Dread the Day

It's coming. Are you safe?

So, I realise I must be in the greatest dread – in fear and trembling – of incurring this sentence on that day when no one can hide himself or sneak away but we shall all, every one of us, have to account even for the smallest sins at the tribunal of the Lord Christ.

  - Patrick, Confession, Irish, 5th century[1]

“Do not marvel at this; for the hour is coming in which all who are in the graves will hear His voice and come forth – those who have done good, to the resurrection of life, and those who have done evil, to the resurrection of condemnation.”

  - John 5.28, 29

Should we fear God? Should we look forward to the day of judgment with dread? Should fear of judgment serve to motivate and shape our daily conduct?

Patrick feared God, and he was definitely shaped by not wanting to come under the condemnation of the Lord in the day of judgment. Fearing God, and living with an eye to His judgment, motivated Patrick to seek a life of sacrifice and good works on behalf of others. It led him to forsake home, family, and every security in order to proclaim the Kingdom and call people to the glory of God.

Patrick was not trying to earn his salvation. Salvation, he knew, had come to him by grace. He wasn’t trying to earn salvation by fearing God and judgment in a life of good works; he was trying to prove it, to shake off every last vestige of his old, selfish and sinful life and to take up such works and such a lifestyle as would show the love and truth of Christ to every person he met.

And still, he dreaded the day of judgment.

As Paul says, all the works that we build on the foundation of faith in Jesus Christ will come to fiery judgment on that day (1 Cor. 3.10-15). We don’t know what that purging will be like, exactly; however, it seems likely we will wish not to have to endure it.

Knowing this, we should be eager to minimize the “purging” that must occur in the process of our being transformed into a final state of glory (cf. 2 Pet. 3.10-18).

We are in the midst of great mystery here, and we can’t understand it all. Nevertheless, even Jesus indicates we should be preparing for that day of judgment by eagerly pursuing good works after His own example, and by laying aside anything that holds us back from following Him completely.

And it’s possible you won’t hear this in church any time soon. Dread the day? Fear the purging of your sins? Motivated to good works by the fear of judgment? All very Biblical, and all embraced and employed by the greatest of saints, but way beneath what today’s preachers consider to be appropriate for building the Church.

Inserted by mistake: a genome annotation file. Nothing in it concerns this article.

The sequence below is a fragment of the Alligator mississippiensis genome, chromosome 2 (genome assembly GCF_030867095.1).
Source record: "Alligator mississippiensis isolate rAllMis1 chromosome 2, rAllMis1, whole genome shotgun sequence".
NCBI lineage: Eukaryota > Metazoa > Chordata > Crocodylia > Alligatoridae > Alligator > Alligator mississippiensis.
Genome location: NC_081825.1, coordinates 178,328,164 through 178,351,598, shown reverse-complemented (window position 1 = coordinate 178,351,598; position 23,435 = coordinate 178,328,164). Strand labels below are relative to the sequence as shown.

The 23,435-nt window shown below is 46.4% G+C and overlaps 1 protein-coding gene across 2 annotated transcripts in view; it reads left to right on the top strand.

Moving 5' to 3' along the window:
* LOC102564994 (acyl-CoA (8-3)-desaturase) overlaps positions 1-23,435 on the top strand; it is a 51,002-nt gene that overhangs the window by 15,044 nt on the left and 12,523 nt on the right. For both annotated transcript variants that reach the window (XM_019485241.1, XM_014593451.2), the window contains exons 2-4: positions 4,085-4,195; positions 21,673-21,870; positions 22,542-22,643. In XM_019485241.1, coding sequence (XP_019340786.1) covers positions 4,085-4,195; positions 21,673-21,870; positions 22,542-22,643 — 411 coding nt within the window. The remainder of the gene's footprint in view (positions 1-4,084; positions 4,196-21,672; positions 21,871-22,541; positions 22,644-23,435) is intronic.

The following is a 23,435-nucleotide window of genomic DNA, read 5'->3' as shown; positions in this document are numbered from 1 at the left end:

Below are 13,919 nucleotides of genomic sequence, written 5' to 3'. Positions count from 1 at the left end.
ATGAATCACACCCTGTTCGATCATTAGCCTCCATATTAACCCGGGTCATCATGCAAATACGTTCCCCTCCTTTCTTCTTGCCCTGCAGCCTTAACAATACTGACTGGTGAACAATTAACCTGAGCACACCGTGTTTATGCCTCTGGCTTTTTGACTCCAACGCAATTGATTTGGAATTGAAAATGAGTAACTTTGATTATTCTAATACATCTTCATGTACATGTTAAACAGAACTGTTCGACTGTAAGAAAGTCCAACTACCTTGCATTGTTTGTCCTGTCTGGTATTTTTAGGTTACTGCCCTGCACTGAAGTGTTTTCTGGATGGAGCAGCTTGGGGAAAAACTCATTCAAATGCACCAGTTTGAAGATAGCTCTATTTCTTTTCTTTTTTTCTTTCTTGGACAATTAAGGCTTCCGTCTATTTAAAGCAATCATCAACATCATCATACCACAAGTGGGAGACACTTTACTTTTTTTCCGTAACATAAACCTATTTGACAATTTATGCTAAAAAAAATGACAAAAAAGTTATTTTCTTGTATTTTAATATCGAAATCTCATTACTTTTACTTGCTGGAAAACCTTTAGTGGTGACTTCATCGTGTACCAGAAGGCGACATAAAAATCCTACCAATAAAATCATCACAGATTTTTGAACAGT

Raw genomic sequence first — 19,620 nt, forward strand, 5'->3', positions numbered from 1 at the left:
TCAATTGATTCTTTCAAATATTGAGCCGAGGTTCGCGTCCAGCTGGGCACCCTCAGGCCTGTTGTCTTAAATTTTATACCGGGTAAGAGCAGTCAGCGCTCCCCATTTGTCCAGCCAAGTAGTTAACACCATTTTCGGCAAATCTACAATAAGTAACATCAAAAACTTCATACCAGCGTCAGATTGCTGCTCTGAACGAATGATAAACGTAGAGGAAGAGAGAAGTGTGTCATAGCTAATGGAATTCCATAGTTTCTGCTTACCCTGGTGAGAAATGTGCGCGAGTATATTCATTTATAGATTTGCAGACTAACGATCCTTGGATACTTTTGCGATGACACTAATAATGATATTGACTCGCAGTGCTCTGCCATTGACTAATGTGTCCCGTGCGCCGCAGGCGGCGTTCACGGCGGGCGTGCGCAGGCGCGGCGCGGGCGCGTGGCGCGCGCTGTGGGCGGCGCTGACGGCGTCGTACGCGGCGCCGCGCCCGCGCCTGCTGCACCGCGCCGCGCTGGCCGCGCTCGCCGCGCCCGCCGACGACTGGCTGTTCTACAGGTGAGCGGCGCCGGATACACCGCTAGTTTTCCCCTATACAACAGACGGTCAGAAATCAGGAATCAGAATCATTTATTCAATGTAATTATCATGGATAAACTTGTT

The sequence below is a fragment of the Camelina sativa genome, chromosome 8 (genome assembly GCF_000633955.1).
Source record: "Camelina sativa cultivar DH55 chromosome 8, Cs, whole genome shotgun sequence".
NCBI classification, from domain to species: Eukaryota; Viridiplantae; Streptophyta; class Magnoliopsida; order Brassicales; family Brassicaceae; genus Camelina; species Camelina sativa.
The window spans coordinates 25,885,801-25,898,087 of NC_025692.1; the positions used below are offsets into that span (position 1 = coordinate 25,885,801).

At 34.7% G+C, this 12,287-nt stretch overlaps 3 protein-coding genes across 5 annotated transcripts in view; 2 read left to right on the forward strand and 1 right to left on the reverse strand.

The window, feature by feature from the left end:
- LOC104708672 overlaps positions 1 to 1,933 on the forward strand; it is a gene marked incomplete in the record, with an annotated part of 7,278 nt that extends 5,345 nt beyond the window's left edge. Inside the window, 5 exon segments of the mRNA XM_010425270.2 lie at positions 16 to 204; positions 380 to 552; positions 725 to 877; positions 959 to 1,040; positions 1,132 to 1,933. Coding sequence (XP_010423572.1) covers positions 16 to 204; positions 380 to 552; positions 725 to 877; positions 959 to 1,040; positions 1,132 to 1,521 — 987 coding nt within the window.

Which highlights the difference between churches today and the church God grew up under Patrick’s ministry. That church embraced the fear of God and, with an eye toward His coming judgment, swept over all of Europe for four centuries with the glorious, liberating, life-changing news of the Kingdom of God.

Meanwhile, the church we are building sits comfortably on the margins of society. Dread the day, brethren, when this state of ecclesiastical torpor becomes permanent.

And, in the meantime, do whatever you can to seek the righteous, peaceable, joyous Kingdom of God, and build the house of your faith not on wood, hay, and stubble, but on the gold, silver, and precious gems of good works of witness and love (1 Cor. 3.12, 13).

For Reflection
1. How can we both dread the day of judgment and look forward to it with confidence?

2. The fear of God and love of God are two sides of the same coin. Explain.

Psalm 97.4, 5, 9-12 (Darwall: Rejoice, the Lord is King!)
Earth trembles at the sight of Jesus’ holy face;
The mountains melt before His might and praise His grace.
    Beyond, above all gods and nations be exalted, God of love!

All you who love the Lord, despise sin’s wicked ways!
Praise Him Who guides us by His love through all our days.
    Beyond, above all gods and nations be exalted, God of love!

Lord, teach me to fear You as I should, and to seek and serve You out of the deepest love, so that I…

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T. M. Moore

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All Psalms for singing from
The Ailbe Psalter. Scripture taken from the New King James Version. © Copyright 1982 by Thomas Nelson, Inc. Used by permission. All rights reserved.


[1] Da Paor, p. 97.

T.M. Moore

T. M. Moore is principal of The Fellowship of Ailbe, a spiritual fellowship in the Celtic Christian tradition. He and his wife, Susie, make their home in Essex Junction, VT.
Books by T. M. Moore